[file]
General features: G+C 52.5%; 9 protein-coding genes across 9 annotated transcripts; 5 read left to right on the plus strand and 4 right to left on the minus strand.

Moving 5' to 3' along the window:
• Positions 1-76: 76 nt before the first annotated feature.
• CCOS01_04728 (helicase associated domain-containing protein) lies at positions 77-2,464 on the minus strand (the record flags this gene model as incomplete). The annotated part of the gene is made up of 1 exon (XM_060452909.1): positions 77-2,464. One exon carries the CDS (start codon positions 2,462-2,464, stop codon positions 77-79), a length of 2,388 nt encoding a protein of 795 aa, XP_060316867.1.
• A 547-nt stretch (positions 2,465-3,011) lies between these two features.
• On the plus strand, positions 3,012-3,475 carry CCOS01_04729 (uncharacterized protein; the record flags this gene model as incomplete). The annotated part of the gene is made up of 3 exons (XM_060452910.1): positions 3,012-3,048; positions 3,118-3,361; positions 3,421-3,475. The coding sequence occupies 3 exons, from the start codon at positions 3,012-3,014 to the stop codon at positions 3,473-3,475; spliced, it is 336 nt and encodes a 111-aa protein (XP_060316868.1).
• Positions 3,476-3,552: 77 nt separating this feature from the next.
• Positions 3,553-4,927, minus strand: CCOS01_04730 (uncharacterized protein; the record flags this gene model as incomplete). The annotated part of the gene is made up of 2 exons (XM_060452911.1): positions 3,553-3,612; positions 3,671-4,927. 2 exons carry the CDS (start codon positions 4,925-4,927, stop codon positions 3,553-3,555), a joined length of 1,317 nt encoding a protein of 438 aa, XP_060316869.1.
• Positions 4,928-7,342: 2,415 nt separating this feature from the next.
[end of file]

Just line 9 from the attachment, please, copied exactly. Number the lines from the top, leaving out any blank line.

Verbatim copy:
• Positions 4,928-7,342: 2,415 nt separating this feature from the next.